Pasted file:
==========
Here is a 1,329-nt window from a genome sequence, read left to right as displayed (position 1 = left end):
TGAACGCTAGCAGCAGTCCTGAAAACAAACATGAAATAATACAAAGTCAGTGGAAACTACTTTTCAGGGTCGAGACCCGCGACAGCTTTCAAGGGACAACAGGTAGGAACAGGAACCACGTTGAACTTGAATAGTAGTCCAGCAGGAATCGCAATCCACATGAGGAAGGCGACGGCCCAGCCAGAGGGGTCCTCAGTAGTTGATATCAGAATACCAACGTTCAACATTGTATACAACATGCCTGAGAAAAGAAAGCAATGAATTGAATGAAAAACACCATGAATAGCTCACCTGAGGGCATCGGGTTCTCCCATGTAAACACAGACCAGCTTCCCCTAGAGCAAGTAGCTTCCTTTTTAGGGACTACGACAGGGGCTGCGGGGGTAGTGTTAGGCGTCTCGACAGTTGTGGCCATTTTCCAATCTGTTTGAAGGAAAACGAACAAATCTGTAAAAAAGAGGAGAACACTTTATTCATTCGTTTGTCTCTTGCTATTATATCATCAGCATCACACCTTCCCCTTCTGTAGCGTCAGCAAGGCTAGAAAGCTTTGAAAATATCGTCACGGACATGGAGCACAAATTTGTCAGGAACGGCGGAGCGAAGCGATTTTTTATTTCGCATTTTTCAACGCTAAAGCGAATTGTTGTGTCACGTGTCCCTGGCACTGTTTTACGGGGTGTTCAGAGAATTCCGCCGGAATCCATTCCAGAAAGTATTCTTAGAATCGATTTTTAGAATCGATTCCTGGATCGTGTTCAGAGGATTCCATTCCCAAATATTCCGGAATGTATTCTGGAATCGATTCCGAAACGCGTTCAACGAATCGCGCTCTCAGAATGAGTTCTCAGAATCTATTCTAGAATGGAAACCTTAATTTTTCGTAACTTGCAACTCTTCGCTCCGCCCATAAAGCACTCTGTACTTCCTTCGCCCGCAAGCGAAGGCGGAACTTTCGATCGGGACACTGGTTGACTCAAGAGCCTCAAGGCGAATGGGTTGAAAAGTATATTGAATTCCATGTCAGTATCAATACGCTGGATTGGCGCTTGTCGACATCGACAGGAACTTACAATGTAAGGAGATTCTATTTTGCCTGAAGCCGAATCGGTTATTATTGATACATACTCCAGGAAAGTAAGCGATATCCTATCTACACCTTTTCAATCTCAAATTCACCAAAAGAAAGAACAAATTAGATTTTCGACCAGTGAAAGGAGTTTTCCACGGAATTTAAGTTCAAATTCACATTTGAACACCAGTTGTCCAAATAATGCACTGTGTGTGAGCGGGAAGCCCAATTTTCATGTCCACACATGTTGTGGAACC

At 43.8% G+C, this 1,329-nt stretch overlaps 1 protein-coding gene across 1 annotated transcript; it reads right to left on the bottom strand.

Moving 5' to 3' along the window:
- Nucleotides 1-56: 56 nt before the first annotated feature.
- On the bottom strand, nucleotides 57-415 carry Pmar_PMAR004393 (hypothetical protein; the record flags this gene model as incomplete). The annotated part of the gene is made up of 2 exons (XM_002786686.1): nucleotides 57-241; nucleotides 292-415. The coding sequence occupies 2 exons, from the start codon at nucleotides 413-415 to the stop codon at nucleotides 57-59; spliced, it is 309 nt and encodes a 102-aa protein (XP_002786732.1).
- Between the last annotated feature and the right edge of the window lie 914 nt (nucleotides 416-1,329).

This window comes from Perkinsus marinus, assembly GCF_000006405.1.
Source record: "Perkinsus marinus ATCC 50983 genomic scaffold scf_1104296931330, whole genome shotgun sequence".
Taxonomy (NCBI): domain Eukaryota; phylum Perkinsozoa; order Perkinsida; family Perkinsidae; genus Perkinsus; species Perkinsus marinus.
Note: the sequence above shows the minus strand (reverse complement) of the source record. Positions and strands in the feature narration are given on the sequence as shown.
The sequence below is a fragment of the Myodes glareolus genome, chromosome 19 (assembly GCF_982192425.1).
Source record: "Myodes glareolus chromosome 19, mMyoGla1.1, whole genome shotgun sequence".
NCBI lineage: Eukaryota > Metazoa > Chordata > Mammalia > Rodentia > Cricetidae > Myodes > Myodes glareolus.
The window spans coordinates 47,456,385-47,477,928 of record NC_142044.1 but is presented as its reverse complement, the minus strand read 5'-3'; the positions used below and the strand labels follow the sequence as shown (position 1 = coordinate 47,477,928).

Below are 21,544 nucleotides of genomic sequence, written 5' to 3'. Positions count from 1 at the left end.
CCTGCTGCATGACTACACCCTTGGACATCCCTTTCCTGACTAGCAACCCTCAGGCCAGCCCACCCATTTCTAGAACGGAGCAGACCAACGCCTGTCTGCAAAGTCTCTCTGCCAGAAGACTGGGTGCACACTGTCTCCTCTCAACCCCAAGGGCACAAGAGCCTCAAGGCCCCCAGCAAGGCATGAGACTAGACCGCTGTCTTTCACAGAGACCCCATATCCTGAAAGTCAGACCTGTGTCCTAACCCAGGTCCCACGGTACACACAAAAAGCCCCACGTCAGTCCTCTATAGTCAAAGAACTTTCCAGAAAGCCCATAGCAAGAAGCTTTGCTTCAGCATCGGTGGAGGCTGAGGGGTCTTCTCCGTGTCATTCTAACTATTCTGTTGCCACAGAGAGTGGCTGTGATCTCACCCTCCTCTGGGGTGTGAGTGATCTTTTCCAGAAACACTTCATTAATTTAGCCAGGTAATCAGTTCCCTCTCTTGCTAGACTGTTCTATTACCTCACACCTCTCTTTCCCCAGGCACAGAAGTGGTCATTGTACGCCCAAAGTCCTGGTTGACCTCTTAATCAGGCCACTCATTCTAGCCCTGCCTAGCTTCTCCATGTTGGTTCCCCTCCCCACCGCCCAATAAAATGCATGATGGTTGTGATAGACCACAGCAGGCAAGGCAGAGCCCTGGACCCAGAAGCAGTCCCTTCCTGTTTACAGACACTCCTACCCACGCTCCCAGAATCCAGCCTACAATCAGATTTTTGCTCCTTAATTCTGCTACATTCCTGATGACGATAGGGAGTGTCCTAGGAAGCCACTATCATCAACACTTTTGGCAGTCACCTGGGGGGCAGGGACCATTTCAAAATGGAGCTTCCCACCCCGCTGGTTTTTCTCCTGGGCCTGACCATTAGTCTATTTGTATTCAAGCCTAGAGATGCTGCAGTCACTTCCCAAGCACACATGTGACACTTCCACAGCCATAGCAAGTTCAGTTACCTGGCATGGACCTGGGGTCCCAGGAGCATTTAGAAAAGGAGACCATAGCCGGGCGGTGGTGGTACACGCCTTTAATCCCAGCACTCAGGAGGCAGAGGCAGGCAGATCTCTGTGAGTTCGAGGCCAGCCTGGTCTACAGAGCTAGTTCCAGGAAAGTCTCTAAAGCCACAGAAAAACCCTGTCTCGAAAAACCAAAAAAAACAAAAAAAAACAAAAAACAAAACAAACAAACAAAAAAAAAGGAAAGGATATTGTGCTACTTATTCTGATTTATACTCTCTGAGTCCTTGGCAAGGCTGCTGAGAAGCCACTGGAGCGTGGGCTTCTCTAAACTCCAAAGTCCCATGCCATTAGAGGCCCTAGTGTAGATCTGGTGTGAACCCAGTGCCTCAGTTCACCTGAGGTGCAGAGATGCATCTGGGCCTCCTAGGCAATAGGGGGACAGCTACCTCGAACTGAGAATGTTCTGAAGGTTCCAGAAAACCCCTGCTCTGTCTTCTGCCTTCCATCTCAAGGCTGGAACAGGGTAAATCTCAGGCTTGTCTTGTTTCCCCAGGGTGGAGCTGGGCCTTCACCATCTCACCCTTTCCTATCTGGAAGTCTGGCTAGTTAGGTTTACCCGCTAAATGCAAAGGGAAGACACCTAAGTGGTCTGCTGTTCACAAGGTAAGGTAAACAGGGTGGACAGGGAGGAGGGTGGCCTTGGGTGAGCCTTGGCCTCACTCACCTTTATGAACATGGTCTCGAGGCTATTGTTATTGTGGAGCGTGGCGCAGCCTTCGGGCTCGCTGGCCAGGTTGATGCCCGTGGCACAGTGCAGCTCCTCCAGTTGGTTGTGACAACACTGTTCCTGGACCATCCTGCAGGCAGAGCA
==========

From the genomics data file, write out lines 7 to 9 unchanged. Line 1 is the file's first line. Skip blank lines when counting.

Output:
- Between the last annotated feature and the right edge of the window lie 914 nt (nucleotides 416-1,329).

This window comes from Perkinsus marinus, assembly GCF_000006405.1.
Source record: "Perkinsus marinus ATCC 50983 genomic scaffold scf_1104296931330, whole genome shotgun sequence".